The German-born architect Martin Schulz Van Treeck, a student of Jean Ginsberg, designed in the 1970s the “Orgues de Flandre”, a group of social housing buildings in the Villette district in the heart of Paris.
Origami architecture for brutalist face-to-face
With their spectacular corbels, two buildings, among the six that make up the Orgues de Flandre, continue to impress, since the 1970s, photographers passionate about architecture.
Not being an exception to the rule, it had been a long time since I had checked in my Parisian “bruta-list” these two buildings on the Avenue de Flandre.
Organs V & VI, housing the Escher way
Developing in space like an origami or an impossible construction of the Dutch artist M. C. Escher, these two buildings with imposing and symmetrical profiles seem to defy the perspective.
Views from the kindergarten, the masterpieces of Martin Schulz Van Treeck’s architecture appear as a large construction set with an uncertain balance.
Flanders Organs V & VI show their generous corbelled balconies and honeycomb windows on Avenue de Flandre.
The Orgues de Flandre, an architecture from a human point of view
On the scale of a passer-by, the staircase architecture of Organs V & VI on the garden side brings a form of breathing and is especially less overwhelming than the purely vertical architecture of the towers.
Living on top of each other
Like many large housing projects of the 1970s, the Orgues de Flandre buildings had to comply with the recommendations of verticality and housing density of a Parisian urban plan put in place in the late 1950s.
One of the consequences of urban planning in France was the construction of large, unoriginal apartment blocks for the poorest social categories, mainly in the French suburbs.
Underprivileged classes housed in the center of the city
Long before French law in the 2000s required the construction of at least 20% social housing within cities, the vast Orgues de Flandre social housing program was built in the heart of Paris, in the La Villette district.
it comes on the site of the “Cité des Flamands“, a former workers’ housing estate built in the middle of the 19th century which had become obsolete.
With the Orgues de Flandre, Martin Schulz Van Treeck decided to break with the banality of the buildings of his time and, despite the gigantic size of the project, he sought to integrate a human approach in the design of the circulation and living spaces.
On this occasion, the architect can realize his dream: to conceive an architecture perceptible from a human point of view, with the help of the “Relatoscop“, a shooting process that he places inside his models.
The Orgues de Flandre, like the “Grande Arche” in the La Défense district of Paris that I mentioned in a previous report, allow architects to implement, each in their own way, a conception of architecture integrating the void.
Erections in concrete
The Orgues de Flandre buildings were built between 1973 and 1980 on the “Riquet block”, a space of about 6 hectares.
Built in reinforced concrete, a large part of their facades were originally covered with white ceramic tiles in order to reflect the light.
For the residential part, the Orgues de Flandre have 1950 apartments in 4 towers of 26 to 40 floors and two buildings of 16 floors.
- The Prélude tower, R+39 and 123 meters high.
- The Fugue tower, R+35 and 108 meters high.
- The Cantata tower, R+30 and 101 meters high.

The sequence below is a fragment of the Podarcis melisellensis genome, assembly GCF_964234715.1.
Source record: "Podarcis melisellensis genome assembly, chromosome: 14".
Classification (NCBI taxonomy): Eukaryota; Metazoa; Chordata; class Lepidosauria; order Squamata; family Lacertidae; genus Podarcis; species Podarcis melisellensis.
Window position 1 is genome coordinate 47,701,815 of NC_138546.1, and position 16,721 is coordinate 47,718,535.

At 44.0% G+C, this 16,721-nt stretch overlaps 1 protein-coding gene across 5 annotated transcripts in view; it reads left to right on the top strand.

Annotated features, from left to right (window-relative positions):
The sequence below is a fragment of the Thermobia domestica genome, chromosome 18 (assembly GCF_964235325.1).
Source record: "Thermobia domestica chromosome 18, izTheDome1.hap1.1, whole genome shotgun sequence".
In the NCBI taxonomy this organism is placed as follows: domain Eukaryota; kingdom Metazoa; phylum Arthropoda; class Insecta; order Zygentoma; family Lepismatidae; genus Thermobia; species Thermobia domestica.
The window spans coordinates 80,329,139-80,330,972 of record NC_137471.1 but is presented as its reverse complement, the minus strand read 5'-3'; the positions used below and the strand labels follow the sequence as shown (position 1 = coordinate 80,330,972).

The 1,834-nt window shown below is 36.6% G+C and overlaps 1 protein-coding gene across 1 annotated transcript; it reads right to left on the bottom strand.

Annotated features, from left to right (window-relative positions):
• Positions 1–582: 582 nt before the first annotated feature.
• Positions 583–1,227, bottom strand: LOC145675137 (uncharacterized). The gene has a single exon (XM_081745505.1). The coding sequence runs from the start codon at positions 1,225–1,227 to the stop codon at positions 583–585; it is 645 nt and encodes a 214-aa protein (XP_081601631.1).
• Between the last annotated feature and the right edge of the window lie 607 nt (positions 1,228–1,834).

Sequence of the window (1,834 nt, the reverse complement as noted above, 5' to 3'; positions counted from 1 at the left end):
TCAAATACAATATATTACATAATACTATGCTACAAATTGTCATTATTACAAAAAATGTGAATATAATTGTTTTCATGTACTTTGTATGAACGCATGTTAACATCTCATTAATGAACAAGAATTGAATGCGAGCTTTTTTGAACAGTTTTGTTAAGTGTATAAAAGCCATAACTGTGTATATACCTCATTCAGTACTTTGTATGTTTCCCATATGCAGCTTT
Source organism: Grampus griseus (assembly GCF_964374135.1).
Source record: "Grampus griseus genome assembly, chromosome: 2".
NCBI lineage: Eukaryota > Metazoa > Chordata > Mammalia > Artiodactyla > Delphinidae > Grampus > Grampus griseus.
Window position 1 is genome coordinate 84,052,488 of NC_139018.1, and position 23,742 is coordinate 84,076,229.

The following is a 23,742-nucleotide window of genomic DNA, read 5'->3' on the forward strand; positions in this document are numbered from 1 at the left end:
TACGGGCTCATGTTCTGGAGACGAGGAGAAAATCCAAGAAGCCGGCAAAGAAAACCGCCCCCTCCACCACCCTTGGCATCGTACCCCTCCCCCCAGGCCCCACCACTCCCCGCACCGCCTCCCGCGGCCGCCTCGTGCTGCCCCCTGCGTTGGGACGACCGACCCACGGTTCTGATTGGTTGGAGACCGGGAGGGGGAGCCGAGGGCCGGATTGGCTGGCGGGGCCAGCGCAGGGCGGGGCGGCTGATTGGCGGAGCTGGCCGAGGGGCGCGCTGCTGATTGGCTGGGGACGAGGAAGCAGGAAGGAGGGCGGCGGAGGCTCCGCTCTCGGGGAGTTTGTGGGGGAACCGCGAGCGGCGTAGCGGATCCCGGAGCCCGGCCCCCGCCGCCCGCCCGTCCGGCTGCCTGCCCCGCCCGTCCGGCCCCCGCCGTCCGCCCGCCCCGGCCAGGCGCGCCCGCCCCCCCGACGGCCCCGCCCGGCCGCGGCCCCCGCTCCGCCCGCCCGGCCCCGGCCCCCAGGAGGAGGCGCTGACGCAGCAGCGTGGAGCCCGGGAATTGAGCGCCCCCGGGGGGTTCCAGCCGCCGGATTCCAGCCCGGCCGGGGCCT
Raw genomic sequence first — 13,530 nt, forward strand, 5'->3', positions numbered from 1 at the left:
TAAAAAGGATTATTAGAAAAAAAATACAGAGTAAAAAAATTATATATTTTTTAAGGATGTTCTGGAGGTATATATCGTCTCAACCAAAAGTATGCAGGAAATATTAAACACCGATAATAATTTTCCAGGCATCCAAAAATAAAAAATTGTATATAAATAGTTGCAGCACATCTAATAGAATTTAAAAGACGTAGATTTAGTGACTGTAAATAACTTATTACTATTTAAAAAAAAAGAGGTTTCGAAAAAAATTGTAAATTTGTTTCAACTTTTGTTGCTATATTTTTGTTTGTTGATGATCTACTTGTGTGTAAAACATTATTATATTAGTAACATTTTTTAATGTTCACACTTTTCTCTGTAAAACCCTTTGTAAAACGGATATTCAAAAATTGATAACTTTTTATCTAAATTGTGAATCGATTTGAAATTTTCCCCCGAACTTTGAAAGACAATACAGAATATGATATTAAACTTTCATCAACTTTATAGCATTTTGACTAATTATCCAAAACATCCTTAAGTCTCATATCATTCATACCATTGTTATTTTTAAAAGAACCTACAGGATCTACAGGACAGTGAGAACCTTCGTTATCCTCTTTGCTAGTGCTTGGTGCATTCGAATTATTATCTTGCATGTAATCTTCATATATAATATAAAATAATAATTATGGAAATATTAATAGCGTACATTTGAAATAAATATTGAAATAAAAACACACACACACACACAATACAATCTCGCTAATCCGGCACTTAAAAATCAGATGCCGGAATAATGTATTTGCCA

- The Sonata tower, R+25 and 90 meters high.
- The 2 buildings Orgues de Flandre V & VI of 48 meters high.
Other smaller buildings were originally part of the development, such as an elementary school, a sports center, craftsmen’s workshops and a retirement home.
In 2008, the architectural complex was classified as a French heritage site of the 20th century.
The architect at the helm
The buildings of the Organs of Flanders were given names by the architect of instrumental or vocal forms of classical music.
He then orchestrated certain elements in his architecture to evoke the instrument of the organ.
One notices, for example, above the entrance doors, ventilation openings that evoke piano keys.
The spaced composition of the windows on the white tiled facades can also recall the perforations of the cardboard used for the mechanical barrel organs.
Finally, the towers are made of a kind of barrels of different heights, as in a liturgical organ.
Prelude to warmth
Prélude, the tallest residential tower in Paris, was the first to be completely renovated in the mid-2010s and “warmed up” by the social landlord I3F, whose main goal was to reduce heating costs by 40%.
Isolated from the outside, the Prélude tower was clad in white concrete on the first two floors, then white steel plates with a pattern somewhat reminiscent of the original ceramic.
Sonata, the other tenant tower, is the second to be renovated.
The last two towers, Fugue and Cantata, will await approval from the owners.
Memory of the past
Of the former working-class city of the Flemings, only the entrance gate has been saved thanks to François Loyer, a French art and architecture historian.
Inspired by the principle of the endoscope, of which his doctor father was a German specialist, Martin Schulz Van Treeck created and developed his own “Relatoskop”.
It was a tool that allowed him to photograph or film inside volume models, much like we do today with 3D renderings.
His Relatoscop consisted of a long rod of about 12 mm in diameter mounted on the lens of a camera.
The end of the rod was fitted with a mirror and placed a few millimeters from the floor of the model to simulate a view from a human height.
Martin Schulz Van Treeck is part of a lineage of architects who had the approach to place themselves from the point of view of the human like, to quote only one of very present in my architecture blog, Le Corbusier.
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